“When should an overgrown (8′ high) Cape Jasmine bush (we call them gardenias) be pruned? How severely can it be trimmed back? Thank you!” Question from Ann of Wake County, North Carolina
Answer: You have one happy Cape jasmine (Gardenia jasminoides, Zones 7-11)! You can take a couple of pruning approaches, but avoid pruning in fall. Spring is a better time. Be sure to use sharp bypass loppers, pruners, and a fine pruning saw (I like both Felco and Corona products). Always make cuts at a 45-degree angle for better healing. Here are two good options for pruning overgrown Cape jasmine.
Renewal Pruning: This is the harshest method, but your shrub will be sized down faster. Cut the largest stems in spring as far back as 3 feet before new growth emerges. Be sure to prune and thin in a pleasing rounded shape. Remove any damaged or crossing stems as well as cumbersome old growth. Leave some fine branches with buds. Keep in mind, that this method will remove most of next year’s flower buds, but the plant should look quite nice once it leafs out.
Two-Step Pruning: This method is less aggressive and will spare your flowers. Prune your Cape jasmine back to 5 feet after your shrubs flower next spring. Then prune again the following year after they flower to a final height of your liking. When pruning, strive for an appealing, mounding habit, and remove any old, crossing, damaged stems as you go.
Plants are the lens Jessie views the world through because they’re all-sustaining. (“They feed, clothe, house and heal us. They produce the air we breathe and even make us smell pretty.”) She’s a garden writer and photographer with degrees in both horticulture and plant biology from Purdue and Michigan State Universities. Her degrees were bolstered by internships at Longwood Gardens and the American Horticultural Society. She has since worked for many horticultural institutions and companies and now manages communications for Sun Gro Horticulture, the parent company of Black Gold. Her joy is sharing all things green and lovely with her two daughters.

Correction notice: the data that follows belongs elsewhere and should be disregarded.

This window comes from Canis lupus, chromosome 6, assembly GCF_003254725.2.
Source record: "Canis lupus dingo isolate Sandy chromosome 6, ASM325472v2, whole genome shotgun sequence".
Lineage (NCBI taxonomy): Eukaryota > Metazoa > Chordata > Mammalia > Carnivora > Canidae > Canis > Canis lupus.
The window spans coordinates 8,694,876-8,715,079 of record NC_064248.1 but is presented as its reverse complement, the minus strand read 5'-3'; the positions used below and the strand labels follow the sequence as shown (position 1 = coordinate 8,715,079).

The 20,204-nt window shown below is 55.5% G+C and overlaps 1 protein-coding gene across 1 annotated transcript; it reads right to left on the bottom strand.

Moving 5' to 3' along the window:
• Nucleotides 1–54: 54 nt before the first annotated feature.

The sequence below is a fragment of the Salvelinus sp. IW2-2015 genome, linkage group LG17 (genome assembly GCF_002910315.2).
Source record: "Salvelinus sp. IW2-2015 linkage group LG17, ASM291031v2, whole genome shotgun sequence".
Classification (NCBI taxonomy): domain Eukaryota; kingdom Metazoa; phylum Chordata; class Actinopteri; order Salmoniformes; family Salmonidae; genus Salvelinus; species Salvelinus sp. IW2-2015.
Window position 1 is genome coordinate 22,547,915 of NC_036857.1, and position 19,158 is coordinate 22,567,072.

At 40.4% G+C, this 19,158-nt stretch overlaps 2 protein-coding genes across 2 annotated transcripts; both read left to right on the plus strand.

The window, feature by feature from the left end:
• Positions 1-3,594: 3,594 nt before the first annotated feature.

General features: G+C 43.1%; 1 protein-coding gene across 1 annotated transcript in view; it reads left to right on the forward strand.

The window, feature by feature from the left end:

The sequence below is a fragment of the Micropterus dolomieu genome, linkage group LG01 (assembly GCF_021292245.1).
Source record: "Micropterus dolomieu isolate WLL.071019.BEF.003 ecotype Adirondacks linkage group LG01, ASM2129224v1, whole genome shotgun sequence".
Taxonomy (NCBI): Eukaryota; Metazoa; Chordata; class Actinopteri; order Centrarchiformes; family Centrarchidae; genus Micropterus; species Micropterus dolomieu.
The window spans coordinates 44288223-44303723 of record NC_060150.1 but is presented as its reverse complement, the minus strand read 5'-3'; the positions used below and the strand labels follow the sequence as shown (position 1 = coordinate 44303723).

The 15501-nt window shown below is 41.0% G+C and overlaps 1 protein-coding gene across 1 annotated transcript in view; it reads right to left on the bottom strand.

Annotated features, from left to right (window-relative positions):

This site may contain content (including images and articles) as well as advice, opinions and statements presented by third parties. Sun Gro does not review these materials for accuracy or reliability and does not endorse the advice, opinions, or statements that may be contained in them. Sun Gro also does not review the materials to determine if they infringe the copyright or other rights of others. These materials are available only for informational purposes and are presented “as is” without warranty of any kind, express or implied, including without limitation warranties of merchantability, fitness for a particular purpose, and non-infringement. Reliance upon any such opinion, advice, statement or other information is at your own risk. In no event shall Sun Gro Horticulture Distribution, Inc. or any of its affiliates be liable to you for any inaccuracy, error, omission, fact, infringement and the like, resulting from your use of these materials, regardless of cause, or for any damages resulting there from.